A Trauma Metaphor

Trauma is like this:  imagine that when you are young, you experience a shockingly bright light, and you don’t know how to deal with it.  But others around you who are in a position of respect or power – likely parents, guardians, siblings – show you that you can wear a pair of orange- coloured sunglasses, which help to make the brightness tolerable.

And so then another very bright light flashes into your life, perhaps many times, and you learn again and again to put on those orange-coloured sunglasses.  And you notice that others around you have just kept on their glasses all the time, as protection, so you do that too.  In fact, you get orange-coloured contact lenses, that you forget you’re even wearing, and you just assume that everyone is wearing them too.  There is a cost to this protection.  Like wearing heavy armour, it weighs you down.  These glasses mean that you forever see the world as tinted orange.  Seems like a small price to pay when the cost/ benefit divergence is really large in your youth.  But the price is that you never get to see the colour white.  You think that you know the colour white. You can point to white snow and say ‘sure, that’s white’.  But long past the time when those painfully bright flashes of light were showing up, you had simply forgotten that you were not seeing the true colours of life.

Every person wears slightly different colours of tints to the dark glass through which they perceive life.  And people with complementary colours are attracted to each other – for example if I cannot see blue, I might be attracted to someone who can.

As a therapist, part of my job is helping people to see that they are seeing the world through some kind of filter.  This itself can be quite difficult.  Taking the glasses off – that is the real art and challenge though.

What most people don’t realize about this metaphor is that the orange-tinted glasses are actually a negative belief about one’s self or world.  It is slightly paradoxical that this should have a protective quality to it, but it does.  Sometimes the protection is simply that it seems to explain a chaotic and dangerous world.  And the most problematic aspect of this is that when the glasses are put on at a young age – meaning the belief is held unconsciously – what it means when we say that the whole world looks orange is that every experience now validates the prior belief.  So it becomes highly resistant to change or inquiry.  When someone says to you something like, ‘why do you think the world is orange’ you will say, ‘because the world IS orange, obviously.’  And if they say, well I don’t see that, you will usually think that they are very very wrong – because it is your experience.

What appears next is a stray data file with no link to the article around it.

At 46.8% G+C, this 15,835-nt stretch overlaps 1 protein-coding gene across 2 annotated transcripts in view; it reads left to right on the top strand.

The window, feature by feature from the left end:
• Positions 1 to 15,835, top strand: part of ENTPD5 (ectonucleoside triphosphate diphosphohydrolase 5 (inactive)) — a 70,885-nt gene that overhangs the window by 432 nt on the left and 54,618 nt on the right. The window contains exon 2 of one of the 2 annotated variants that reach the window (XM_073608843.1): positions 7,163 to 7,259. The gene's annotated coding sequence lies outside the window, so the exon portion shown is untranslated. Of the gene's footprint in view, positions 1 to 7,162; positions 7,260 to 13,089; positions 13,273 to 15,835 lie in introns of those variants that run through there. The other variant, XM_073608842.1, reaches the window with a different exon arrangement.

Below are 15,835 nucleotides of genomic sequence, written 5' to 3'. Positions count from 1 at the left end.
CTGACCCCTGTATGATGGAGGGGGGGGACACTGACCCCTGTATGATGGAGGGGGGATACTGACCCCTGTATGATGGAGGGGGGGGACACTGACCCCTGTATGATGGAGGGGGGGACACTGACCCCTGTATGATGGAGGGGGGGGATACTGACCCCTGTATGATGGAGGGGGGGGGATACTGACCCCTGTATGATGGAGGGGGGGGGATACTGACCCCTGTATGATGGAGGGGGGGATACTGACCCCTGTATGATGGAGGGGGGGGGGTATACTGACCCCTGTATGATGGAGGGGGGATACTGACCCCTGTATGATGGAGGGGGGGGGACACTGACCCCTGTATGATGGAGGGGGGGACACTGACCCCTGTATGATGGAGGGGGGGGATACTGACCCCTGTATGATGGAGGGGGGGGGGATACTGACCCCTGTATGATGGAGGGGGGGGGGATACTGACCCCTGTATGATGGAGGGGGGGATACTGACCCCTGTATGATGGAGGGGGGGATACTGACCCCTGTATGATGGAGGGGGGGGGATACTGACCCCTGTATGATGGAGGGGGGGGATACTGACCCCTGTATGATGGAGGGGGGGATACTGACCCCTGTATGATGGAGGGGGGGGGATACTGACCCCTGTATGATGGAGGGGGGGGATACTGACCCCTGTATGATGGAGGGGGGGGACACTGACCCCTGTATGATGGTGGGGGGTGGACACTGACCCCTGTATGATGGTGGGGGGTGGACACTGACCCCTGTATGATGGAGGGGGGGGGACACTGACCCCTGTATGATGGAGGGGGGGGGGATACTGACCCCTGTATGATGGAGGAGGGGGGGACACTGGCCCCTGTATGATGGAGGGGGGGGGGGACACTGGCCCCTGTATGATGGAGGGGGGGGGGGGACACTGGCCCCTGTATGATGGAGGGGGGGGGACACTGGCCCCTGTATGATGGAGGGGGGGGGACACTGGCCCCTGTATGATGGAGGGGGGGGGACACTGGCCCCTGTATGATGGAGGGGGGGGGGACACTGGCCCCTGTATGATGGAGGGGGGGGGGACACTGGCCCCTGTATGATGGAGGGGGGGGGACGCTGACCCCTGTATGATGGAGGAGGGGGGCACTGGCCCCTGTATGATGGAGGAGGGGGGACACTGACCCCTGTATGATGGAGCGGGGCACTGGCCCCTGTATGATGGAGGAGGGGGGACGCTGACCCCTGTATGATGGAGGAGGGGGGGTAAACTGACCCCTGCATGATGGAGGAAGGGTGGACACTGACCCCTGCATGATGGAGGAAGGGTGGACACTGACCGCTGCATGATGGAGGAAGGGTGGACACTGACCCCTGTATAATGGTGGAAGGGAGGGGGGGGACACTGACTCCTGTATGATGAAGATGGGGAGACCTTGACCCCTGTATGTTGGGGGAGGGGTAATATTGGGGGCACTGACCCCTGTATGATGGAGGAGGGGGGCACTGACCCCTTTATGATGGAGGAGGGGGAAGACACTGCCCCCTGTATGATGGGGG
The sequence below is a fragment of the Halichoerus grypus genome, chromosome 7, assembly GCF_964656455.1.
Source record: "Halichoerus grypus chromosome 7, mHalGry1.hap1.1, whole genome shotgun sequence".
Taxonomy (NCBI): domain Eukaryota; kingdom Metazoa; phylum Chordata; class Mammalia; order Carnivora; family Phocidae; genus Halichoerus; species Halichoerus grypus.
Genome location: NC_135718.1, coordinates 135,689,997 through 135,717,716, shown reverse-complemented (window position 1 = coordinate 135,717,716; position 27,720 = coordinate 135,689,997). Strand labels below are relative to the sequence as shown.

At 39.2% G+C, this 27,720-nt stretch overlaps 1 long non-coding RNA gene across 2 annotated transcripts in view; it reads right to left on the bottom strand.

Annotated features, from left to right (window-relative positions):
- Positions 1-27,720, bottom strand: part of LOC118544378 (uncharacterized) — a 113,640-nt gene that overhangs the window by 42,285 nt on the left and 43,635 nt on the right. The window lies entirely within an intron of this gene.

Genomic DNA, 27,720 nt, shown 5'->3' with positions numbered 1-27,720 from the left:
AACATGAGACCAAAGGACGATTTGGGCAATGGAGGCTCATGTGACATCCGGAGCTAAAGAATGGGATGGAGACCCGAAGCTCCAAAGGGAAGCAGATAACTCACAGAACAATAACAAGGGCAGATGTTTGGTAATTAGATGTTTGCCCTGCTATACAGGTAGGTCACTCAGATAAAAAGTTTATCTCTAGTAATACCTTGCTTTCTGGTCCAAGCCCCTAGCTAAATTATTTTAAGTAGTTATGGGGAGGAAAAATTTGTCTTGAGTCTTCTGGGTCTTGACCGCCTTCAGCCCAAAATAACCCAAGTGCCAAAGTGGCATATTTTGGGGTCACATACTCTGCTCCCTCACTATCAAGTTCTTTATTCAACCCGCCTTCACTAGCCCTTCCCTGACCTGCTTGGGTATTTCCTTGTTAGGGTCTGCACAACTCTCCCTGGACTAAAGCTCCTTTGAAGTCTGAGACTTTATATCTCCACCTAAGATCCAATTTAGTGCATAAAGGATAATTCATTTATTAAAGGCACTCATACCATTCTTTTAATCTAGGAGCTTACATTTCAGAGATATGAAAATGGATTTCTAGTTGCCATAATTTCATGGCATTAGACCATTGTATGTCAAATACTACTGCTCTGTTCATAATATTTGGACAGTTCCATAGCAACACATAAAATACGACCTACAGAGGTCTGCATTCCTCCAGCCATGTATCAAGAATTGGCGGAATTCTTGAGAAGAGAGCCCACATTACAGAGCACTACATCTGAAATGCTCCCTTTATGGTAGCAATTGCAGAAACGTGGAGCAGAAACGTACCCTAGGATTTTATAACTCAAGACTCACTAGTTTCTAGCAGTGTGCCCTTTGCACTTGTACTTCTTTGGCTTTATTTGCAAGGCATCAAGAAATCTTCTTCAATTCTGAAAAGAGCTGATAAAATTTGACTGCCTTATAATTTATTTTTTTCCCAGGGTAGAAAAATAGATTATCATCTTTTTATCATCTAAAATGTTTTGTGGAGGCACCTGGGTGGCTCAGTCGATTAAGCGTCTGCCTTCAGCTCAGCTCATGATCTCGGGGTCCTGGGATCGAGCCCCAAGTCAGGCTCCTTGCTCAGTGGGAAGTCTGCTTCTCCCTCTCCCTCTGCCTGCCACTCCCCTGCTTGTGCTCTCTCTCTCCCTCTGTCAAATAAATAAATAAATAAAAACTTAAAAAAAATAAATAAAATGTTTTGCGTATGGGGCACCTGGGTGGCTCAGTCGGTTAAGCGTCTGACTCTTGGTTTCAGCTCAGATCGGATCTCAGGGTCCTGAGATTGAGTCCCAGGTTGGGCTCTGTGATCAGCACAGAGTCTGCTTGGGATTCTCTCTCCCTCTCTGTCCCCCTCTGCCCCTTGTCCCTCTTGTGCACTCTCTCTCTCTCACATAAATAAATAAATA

This is the problem with psychological growth and healing – our beliefs are unconsciously self-reinforcing.  You will cite numerous examples of why you are right, and why the world is orange.

This is why our ongoing need for diligent self-reflection and self-inquiry is so crucial.

For example, many people hold unconscious or barely conscious ideas of low self-worth, that are the residue of major or minor traumas.  The belief “I’m not good enough” is pervasive and is a classic response to abuse, neglect, or even just parents that ask for near perfection.  And when that belief is installed with various degrees of depth and breadth in our developing minds, it becomes a filter for one’s experience.  Then, every subsequent difficult experience just reinforces this belief, instead of being open to other interpretations.  When you layer this over years, it is no wonder that these type of fundamental beliefs about one’s self are difficult to challenge in therapy, even if you see them.

We have this illusion that all of our beliefs about the world are constructed out of logic and evidence – that we have created beliefs out of an objective experience of the world.  Nothing could be further from the truth.  It is quite the opposite.  In fact we are imprinted with beliefs at a young age, and then our lives just keep seeming to prove those beliefs.  This is why the task of scientists is actually so difficult – they are merely attempting to perceive the world as it is.  And while it is easy to learn facts and information about things that we don’t know much about, it is extremely difficult for us to shift the fundamental ideas about the nature of the self and world.

Trauma is not what you think it is – the bright flashes that we protect against are not merely the loud events of abuse or neglect that we all commonly refer to.  Every false idea, every lie we believe about the world, is a micro-trauma.  All of it taints our capacity to see the truth.

And the truth of ourselves, which is the truth of the world, is more beautiful than most people can even imagine. It is like seeing snow for the first time, when you didn’t even know it existed.

 

 

 

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